We all know yoga has hit the U.S. big time as it pops up on TV ads and magazines everywhere. But it was still an unknown entity in the west when Ed trained in the late 1960's at the Bihar School of Yoga in India and became a Swami. Now yoga is a household name and most people have tried it at least once. And yet it is essentially very misunderstood.
Although some forms of yoga are taught as an energetic exercise, Ed was first taught yoga as a meditative flow of movement. The system of asanas or postures was developed so that each position flowed into the next, as if you were doing an exquisite slow moving dance.
But the true value of this ancient system may be elusive. Yoga is not just about standing on our head or bending in all sorts of contorted positions. It is the uniting of body, mind, and spirit, encouraging a full experience of the intricate relationship between them and how to bring this relationship into balance. Ultimately, yoga is about self-realization, true freedom, where the individual self merges into the universal self.
The effect of yoga develops over a period of time, subtly changing the way we move, think, feel and behave. It helps us recognize our resistances and go beyond them. Without pushing or straining, we breathe and move through a posture, simultaneously watching the mind going beyond its own limitations.
Bringing awareness to our movement allows us to inhabit our body and the postures with greater consciousness and ease. However, without understanding the vast power of the breath, yoga as it is often taught, becomes just an exercise, even if it is a wonderful one.
When we breathe into the posture the body opens, lets go and relaxes. The key to yoga movement is bending the spine backward and forward, as that is where we hold the most tension that causes us stress and a variety of physical problems. But without the breath, which is the core of yoga, then it can become very mechanical.
The breath is the entry point to the body, so watching the flow of the breath brings our attention inward, enabling external distractions to drop away. It focuses our attention and deepens awareness as we do each yoga posture, creating a meditation in action. All we have to do is follow each breath as it enters and leaves, bringing the breath, mind and body together.
The rhythm of the breath is like a mirror, reflecting our every mood, feeling and emotion. Fast and shallow breathing occurs when we are stressed, panicky, fearful or anxious; hard and rapid breathing accompanies anger and rage; gulping breaths reflect great sadness; while gentle deep breathing reflects a quiet and calm mind. Just by changing the rhythm of our breathing we can change our mood.
When pressures are building and demands become overwhelming, the breath becomes progressively more shallow and rapid until we are only breathing into the top part of the lungs. People who are severely stressed will breathe in this shallow way most of the time. When we bring the level of breathing down from the upper chest we will immediately be reducing the level of stress in the body.
Yoga breathing is known as pranayama. There are a variety of methods for different purposes. Try this for yourself:
Sit with a straight back. Close your eyes and for a few minutes breathe only into the upper chest, just below your collarbone. This means your breathing will be very short and shallow. Watch what emotions arise in you as you do this.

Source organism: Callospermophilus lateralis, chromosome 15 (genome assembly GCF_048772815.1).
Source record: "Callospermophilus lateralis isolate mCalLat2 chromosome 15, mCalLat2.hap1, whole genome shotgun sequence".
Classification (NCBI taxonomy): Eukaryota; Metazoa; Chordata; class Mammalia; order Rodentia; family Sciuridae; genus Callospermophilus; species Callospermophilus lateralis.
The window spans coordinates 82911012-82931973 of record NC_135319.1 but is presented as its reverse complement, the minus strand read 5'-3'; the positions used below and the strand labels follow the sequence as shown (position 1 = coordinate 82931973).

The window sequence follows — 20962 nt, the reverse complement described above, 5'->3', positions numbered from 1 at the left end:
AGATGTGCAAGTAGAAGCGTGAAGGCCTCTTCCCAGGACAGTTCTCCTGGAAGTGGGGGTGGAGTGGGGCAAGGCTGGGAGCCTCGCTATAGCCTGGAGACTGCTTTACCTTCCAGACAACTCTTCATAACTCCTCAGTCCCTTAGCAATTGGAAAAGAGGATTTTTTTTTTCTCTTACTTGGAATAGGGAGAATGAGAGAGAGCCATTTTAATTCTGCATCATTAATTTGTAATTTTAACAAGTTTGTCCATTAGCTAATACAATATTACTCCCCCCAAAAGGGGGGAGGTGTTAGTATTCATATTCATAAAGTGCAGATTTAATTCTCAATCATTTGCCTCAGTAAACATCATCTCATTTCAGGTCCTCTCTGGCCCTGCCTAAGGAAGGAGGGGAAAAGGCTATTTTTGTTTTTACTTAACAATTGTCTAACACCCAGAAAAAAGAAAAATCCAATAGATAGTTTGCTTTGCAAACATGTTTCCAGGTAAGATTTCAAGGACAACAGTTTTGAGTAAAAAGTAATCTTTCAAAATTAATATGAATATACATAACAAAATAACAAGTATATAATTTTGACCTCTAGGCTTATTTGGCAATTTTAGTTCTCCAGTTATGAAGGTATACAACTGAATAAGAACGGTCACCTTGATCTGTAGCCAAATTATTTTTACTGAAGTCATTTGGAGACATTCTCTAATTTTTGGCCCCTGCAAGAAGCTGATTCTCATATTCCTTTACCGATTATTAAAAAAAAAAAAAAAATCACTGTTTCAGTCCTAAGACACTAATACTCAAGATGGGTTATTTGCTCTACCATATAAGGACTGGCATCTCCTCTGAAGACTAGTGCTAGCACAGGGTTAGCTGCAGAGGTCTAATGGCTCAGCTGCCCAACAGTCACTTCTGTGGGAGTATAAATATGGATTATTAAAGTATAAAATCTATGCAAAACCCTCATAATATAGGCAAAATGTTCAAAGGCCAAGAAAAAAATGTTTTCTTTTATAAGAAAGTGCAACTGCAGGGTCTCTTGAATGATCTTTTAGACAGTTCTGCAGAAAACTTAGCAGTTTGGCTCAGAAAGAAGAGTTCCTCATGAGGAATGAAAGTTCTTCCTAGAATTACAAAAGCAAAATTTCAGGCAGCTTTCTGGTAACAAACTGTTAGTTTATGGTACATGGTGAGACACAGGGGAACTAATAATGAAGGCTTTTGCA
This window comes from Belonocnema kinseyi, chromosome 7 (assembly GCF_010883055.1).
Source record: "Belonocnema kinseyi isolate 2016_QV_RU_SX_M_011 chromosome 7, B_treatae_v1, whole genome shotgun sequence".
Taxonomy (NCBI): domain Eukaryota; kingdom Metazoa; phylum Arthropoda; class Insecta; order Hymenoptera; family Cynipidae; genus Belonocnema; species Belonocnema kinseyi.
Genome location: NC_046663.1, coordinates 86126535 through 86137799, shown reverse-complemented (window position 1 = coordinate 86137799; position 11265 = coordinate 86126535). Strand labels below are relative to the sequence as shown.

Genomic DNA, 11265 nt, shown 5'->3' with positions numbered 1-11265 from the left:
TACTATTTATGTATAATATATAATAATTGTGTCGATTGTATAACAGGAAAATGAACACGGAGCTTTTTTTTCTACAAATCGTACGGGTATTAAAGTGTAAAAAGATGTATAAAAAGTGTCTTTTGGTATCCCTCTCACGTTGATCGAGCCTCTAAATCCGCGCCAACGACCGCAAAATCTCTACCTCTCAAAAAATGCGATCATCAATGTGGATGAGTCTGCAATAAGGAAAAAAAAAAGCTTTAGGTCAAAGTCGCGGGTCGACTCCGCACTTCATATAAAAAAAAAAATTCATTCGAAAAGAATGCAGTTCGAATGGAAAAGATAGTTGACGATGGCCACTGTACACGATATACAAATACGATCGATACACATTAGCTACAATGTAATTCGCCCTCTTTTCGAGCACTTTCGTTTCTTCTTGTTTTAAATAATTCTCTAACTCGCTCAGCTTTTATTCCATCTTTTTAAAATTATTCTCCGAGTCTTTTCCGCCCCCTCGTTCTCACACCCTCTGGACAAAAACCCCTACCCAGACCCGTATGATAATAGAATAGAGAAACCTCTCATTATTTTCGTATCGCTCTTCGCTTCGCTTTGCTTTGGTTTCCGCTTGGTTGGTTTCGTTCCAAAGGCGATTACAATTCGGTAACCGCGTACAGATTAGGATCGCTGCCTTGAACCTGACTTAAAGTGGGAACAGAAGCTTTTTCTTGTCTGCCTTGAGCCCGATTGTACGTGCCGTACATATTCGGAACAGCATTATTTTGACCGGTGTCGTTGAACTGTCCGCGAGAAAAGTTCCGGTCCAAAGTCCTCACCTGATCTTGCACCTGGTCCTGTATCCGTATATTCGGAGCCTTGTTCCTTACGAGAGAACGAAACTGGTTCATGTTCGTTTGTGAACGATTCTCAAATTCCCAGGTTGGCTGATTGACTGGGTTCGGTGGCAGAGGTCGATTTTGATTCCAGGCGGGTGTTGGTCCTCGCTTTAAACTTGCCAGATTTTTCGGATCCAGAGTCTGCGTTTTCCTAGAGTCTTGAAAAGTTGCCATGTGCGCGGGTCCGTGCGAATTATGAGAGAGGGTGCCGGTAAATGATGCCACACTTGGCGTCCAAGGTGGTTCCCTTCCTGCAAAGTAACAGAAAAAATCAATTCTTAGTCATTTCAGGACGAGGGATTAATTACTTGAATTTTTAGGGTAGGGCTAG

Now breathe into your lower chest just above your diaphragm. This is where most of us breathe if we are not stressed or upset. Watch how you feel breathing here for a few minutes.
Now bring your breath all the way down into your belly — focus on an area about an inch below your belly button. This will mean much longer, deeper, slower breaths. It is not a place where you breathe normally but is used for deep relaxation and meditation. See how you feel breathing here. If you find this difficult then try doing it lying down so your diaphragm can relax and the lungs open more fully. You can also silently repeat "soft belly" as you do this to relax your belly muscles.
Now we will put all three levels together. Sitting with a straight back, breathe in slowly filling first your upper chest, then the middle chest, and finally the belly. Then breathe out slowly first from the belly, then the middle chest and finally the upper chest. Do this at least three times.
Now reverse that circle, by firstly breathing into and filling the belly, then the middle and then the upper chest. Then slowly release from the upper chest, middle chest, and finally empty the belly. Do this at least three times and relax.
Changing our breathing patterns and bringing conscious awareness to our breath will quickly bring our mind into a peaceful and still place. We can focus on our breath at any time, anywhere, so that it becomes a true friend.
How do you breathe? Is it stressful or peaceful? Do comment below. You can receive notice of our blogs every Tuesday by checking Become a Fan at the top.
Ed and Deb Shapiro are featured bloggers at Oprah.com and HuffingtonPost.com.See their award-winning book:BE THE CHANGE, How Meditation Can Transform You and the World, with forewords by the Dalai Lama and Robert Thurman, with contributors Jack Kornfield, Jon Kabat-Zinn, Jane Fonda, Ram Dass, Byron Katie, and many others. They also have 3 meditation CD's: Metta—Loving kindness and Forgiveness; Samadhi–Breath Awareness and Insight; and Yoga Nidra–Inner Conscious Relaxation; which are available at:EdandDebShapiro.com